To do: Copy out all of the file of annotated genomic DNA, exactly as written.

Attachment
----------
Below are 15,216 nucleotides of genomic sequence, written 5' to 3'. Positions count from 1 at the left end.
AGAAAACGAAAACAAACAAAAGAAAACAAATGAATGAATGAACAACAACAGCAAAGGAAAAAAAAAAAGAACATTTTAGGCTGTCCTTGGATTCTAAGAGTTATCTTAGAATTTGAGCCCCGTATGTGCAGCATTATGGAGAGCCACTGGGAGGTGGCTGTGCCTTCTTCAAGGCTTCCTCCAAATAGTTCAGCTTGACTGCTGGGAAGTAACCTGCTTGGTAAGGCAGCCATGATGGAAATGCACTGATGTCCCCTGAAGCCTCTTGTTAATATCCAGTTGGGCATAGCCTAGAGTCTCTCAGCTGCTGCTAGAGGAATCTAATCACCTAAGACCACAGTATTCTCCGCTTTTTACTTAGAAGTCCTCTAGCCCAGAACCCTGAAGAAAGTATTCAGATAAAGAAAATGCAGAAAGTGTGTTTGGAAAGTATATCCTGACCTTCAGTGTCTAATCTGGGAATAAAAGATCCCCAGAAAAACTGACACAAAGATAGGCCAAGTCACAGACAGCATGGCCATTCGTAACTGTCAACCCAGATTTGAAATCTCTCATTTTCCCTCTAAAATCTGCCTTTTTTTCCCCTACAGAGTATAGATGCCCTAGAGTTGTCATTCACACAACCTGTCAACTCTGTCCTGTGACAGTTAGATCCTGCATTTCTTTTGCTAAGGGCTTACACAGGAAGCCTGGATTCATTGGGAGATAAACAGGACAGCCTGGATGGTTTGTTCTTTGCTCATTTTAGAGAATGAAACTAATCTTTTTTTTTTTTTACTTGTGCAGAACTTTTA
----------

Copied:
Below are 15,216 nucleotides of genomic sequence, written 5' to 3'. Positions count from 1 at the left end.
AGAAAACGAAAACAAACAAAAGAAAACAAATGAATGAATGAACAACAACAGCAAAGGAAAAAAAAAAAGAACATTTTAGGCTGTCCTTGGATTCTAAGAGTTATCTTAGAATTTGAGCCCCGTATGTGCAGCATTATGGAGAGCCACTGGGAGGTGGCTGTGCCTTCTTCAAGGCTTCCTCCAAATAGTTCAGCTTGACTGCTGGGAAGTAACCTGCTTGGTAAGGCAGCCATGATGGAAATGCACTGATGTCCCCTGAAGCCTCTTGTTAATATCCAGTTGGGCATAGCCTAGAGTCTCTCAGCTGCTGCTAGAGGAATCTAATCACCTAAGACCACAGTATTCTCCGCTTTTTACTTAGAAGTCCTCTAGCCCAGAACCCTGAAGAAAGTATTCAGATAAAGAAAATGCAGAAAGTGTGTTTGGAAAGTATATCCTGACCTTCAGTGTCTAATCTGGGAATAAAAGATCCCCAGAAAAACTGACACAAAGATAGGCCAAGTCACAGACAGCATGGCCATTCGTAACTGTCAACCCAGATTTGAAATCTCTCATTTTCCCTCTAAAATCTGCCTTTTTTTCCCCTACAGAGTATAGATGCCCTAGAGTTGTCATTCACACAACCTGTCAACTCTGTCCTGTGACAGTTAGATCCTGCATTTCTTTTGCTAAGGGCTTACACAGGAAGCCTGGATTCATTGGGAGATAAACAGGACAGCCTGGATGGTTTGTTCTTTGCTCATTTTAGAGAATGAAACTAATCTTTTTTTTTTTTTACTTGTGCAGAACTTTTA